Compare any two graphics cards:
GeForce 9800 GT 512MB vs Radeon HD 6450 (OEM) 1GB
IntroThe GeForce 9800 GT 512MB uses a 65/55 nm design. nVidia has set the core speed at 600 MHz. The GDDR3 RAM works at a speed of 900 MHz on this specific model. It features 112 SPUs along with 56 Texture Address Units and 16 Rasterization Operator Units.
Compare those specs to the Radeon HD 6450 (OEM) 1GB, which has a GPU core clock speed of 750 MHz, and 1024 MB of GDDR5 RAM running at 900 MHz through a 64-bit bus. It also is made up of 160 SPUs, 8 Texture Address Units, and 4 Raster Operation Units.
Power Usage and Theoretical Benchmarks
Power Consumption (Max TDP)
Theoretically speaking, the GeForce 9800 GT 512MB should be a lot faster than the Radeon HD 6450 (OEM) 1GB overall. (explain)
Texel RateThe GeForce 9800 GT 512MB is quite a bit (about 460%) more effective at texture filtering than the Radeon HD 6450 (OEM) 1GB. (explain)
Pixel RateIf running with a high screen resolution is important to you, then the GeForce 9800 GT 512MB is superior to the Radeon HD 6450 (OEM) 1GB, and very much so. (explain)
Please note that the above 'benchmarks' are all just theoretical - the results were calculated based on the card's specifications, and real-world performance may (and probably will) vary at least a bit.
Please note that the price comparisons are based on search keywords - sometimes it might show cards with very similar names that are not exactly the same as the one chosen in the comparison. We do try to filter out the wrong results as best we can, though.
Memory Bandwidth: Memory bandwidth is the max amount of data (counted in megabytes per second) that can be moved over the external memory interface within a second. The number is calculated by multiplying the card's bus width by its memory speed. If the card has DDR type RAM, it should be multiplied by 2 again. If it uses DDR5, multiply by 4 instead. The higher the card's memory bandwidth, the faster the card will be in general. It especially helps with AA, High Dynamic Range and higher screen resolutions.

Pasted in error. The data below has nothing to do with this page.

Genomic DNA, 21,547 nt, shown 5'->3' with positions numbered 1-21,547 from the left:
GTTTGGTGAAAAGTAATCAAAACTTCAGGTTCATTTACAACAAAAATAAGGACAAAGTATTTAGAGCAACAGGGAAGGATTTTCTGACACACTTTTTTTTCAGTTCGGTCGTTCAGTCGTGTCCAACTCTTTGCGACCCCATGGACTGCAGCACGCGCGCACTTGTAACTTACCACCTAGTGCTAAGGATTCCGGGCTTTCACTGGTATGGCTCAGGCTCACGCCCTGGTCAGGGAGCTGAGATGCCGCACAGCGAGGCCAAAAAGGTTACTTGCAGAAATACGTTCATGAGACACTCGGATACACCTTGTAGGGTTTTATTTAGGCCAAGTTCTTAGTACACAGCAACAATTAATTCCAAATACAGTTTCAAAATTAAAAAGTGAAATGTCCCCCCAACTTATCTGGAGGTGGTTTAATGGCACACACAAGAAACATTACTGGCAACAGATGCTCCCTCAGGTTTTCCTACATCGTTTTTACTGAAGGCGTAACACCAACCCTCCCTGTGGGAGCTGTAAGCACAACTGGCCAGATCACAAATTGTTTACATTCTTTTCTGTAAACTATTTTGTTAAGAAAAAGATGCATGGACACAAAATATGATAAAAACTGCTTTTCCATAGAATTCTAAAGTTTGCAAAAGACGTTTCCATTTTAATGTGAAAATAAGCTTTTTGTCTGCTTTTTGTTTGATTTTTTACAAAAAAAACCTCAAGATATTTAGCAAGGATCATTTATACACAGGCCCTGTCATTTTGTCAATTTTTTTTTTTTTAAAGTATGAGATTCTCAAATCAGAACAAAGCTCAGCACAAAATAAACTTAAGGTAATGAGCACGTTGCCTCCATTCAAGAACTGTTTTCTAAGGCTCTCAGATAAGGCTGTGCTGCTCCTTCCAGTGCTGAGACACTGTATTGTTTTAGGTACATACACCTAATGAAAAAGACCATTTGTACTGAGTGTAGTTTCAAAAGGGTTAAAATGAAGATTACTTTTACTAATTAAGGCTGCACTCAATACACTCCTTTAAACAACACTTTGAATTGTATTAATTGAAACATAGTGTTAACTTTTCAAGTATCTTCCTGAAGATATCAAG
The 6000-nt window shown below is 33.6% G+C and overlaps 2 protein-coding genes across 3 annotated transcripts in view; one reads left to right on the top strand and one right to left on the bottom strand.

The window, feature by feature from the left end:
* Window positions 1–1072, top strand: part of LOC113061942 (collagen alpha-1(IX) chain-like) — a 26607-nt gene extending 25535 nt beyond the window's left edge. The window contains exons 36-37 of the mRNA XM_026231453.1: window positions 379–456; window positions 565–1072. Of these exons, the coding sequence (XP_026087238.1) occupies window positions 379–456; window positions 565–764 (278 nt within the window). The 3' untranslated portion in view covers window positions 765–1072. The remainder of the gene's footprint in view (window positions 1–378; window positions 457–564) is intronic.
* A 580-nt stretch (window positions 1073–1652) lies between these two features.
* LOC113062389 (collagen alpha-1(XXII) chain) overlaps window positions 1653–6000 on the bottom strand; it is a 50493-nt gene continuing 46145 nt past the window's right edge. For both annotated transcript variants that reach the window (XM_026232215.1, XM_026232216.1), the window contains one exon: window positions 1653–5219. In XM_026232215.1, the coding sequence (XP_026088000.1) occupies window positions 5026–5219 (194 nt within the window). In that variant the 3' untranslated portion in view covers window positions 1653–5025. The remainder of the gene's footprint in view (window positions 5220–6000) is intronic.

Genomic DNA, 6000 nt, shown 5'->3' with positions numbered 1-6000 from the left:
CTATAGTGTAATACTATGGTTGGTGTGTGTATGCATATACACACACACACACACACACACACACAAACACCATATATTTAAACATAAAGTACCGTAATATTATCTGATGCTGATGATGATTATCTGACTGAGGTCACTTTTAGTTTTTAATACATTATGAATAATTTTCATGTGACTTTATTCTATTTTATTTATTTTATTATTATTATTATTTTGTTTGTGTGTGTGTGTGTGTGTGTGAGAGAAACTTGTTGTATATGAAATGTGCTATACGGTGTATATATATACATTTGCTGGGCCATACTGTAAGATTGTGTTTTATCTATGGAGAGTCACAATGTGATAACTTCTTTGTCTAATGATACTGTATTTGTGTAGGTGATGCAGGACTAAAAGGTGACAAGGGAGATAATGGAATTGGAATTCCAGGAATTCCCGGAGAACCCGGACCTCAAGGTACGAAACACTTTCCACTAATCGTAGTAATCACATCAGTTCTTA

Texel Rate: Texel rate is the maximum number of texture map elements (texels) that are processed in one second. This figure is calculated by multiplying the total number of texture units of the card by the core clock speed of the chip. The higher this number, the better the video card will be at handling texture filtering (anisotropic filtering - AF). It is measured in millions of texels processed per second.
Pixel Rate: Pixel rate is the maximum number of pixels the graphics card can possibly write to its local memory per second - measured in millions of pixels per second. Pixel rate is worked out by multiplying the amount of Raster Operations Pipelines by the the core clock speed. ROPs (Raster Operations Pipelines - also sometimes called Render Output Units) are responsible for filling the screen with pixels (the image). The actual pixel rate also depends on lots of other factors, most notably the memory bandwidth - the lower the memory bandwidth is, the lower the potential to reach the maximum fill rate.